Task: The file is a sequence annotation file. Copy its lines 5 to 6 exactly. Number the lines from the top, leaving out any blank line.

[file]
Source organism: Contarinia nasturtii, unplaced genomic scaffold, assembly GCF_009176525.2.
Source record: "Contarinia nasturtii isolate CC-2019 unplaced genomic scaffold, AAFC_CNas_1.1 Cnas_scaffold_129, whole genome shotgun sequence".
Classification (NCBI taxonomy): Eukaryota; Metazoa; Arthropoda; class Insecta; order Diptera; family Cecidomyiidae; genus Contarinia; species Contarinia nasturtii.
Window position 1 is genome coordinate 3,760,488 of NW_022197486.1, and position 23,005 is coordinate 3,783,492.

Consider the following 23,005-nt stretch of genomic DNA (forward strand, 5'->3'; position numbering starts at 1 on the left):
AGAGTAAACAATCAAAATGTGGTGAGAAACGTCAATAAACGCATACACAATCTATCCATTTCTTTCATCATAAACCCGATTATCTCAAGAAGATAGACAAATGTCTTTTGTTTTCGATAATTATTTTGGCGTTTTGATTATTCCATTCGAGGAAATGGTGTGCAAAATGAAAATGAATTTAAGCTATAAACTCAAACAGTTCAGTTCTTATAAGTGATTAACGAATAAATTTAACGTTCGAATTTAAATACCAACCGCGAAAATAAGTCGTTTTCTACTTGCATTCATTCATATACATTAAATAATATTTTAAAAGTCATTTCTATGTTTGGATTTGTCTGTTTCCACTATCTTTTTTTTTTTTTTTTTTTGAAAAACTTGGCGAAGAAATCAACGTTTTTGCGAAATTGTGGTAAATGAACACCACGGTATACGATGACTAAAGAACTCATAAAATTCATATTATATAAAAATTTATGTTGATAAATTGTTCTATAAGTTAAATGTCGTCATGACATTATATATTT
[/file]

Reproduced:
Consider the following 23,005-nt stretch of genomic DNA (forward strand, 5'->3'; position numbering starts at 1 on the left):
AGAGTAAACAATCAAAATGTGGTGAGAAACGTCAATAAACGCATACACAATCTATCCATTTCTTTCATCATAAACCCGATTATCTCAAGAAGATAGACAAATGTCTTTTGTTTTCGATAATTATTTTGGCGTTTTGATTATTCCATTCGAGGAAATGGTGTGCAAAATGAAAATGAATTTAAGCTATAAACTCAAACAGTTCAGTTCTTATAAGTGATTAACGAATAAATTTAACGTTCGAATTTAAATACCAACCGCGAAAATAAGTCGTTTTCTACTTGCATTCATTCATATACATTAAATAATATTTTAAAAGTCATTTCTATGTTTGGATTTGTCTGTTTCCACTATCTTTTTTTTTTTTTTTTTTTGAAAAACTTGGCGAAGAAATCAACGTTTTTGCGAAATTGTGGTAAATGAACACCACGGTATACGATGACTAAAGAACTCATAAAATTCATATTATATAAAAATTTATGTTGATAAATTGTTCTATAAGTTAAATGTCGTCATGACATTATATATTT